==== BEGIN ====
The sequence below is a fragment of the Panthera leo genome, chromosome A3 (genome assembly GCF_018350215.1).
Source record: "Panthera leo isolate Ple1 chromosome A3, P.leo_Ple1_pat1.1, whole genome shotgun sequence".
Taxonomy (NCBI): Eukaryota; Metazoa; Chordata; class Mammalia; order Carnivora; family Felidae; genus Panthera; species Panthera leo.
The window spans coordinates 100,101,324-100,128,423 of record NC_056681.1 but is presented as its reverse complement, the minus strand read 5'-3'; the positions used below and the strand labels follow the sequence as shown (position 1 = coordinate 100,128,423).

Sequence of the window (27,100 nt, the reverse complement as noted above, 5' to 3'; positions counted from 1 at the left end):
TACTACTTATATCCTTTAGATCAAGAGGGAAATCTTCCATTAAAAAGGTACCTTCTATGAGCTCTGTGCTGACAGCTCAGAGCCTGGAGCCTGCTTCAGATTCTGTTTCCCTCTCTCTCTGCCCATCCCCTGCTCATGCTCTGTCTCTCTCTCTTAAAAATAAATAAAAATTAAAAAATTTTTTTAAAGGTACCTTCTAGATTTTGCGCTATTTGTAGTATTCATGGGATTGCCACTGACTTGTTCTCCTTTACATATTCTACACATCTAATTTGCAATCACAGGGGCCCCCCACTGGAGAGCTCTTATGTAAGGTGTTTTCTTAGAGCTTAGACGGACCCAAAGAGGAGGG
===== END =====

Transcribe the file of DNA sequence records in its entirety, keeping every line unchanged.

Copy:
The sequence below is a fragment of the Panthera leo genome, chromosome A3 (genome assembly GCF_018350215.1).
Source record: "Panthera leo isolate Ple1 chromosome A3, P.leo_Ple1_pat1.1, whole genome shotgun sequence".
Taxonomy (NCBI): Eukaryota; Metazoa; Chordata; class Mammalia; order Carnivora; family Felidae; genus Panthera; species Panthera leo.
The window spans coordinates 100,101,324-100,128,423 of record NC_056681.1 but is presented as its reverse complement, the minus strand read 5'-3'; the positions used below and the strand labels follow the sequence as shown (position 1 = coordinate 100,128,423).

Sequence of the window (27,100 nt, the reverse complement as noted above, 5' to 3'; positions counted from 1 at the left end):
TACTACTTATATCCTTTAGATCAAGAGGGAAATCTTCCATTAAAAAGGTACCTTCTATGAGCTCTGTGCTGACAGCTCAGAGCCTGGAGCCTGCTTCAGATTCTGTTTCCCTCTCTCTCTGCCCATCCCCTGCTCATGCTCTGTCTCTCTCTCTTAAAAATAAATAAAAATTAAAAAATTTTTTTAAAGGTACCTTCTAGATTTTGCGCTATTTGTAGTATTCATGGGATTGCCACTGACTTGTTCTCCTTTACATATTCTACACATCTAATTTGCAATCACAGGGGCCCCCCACTGGAGAGCTCTTATGTAAGGTGTTTTCTTAGAGCTTAGACGGACCCAAAGAGGAGGG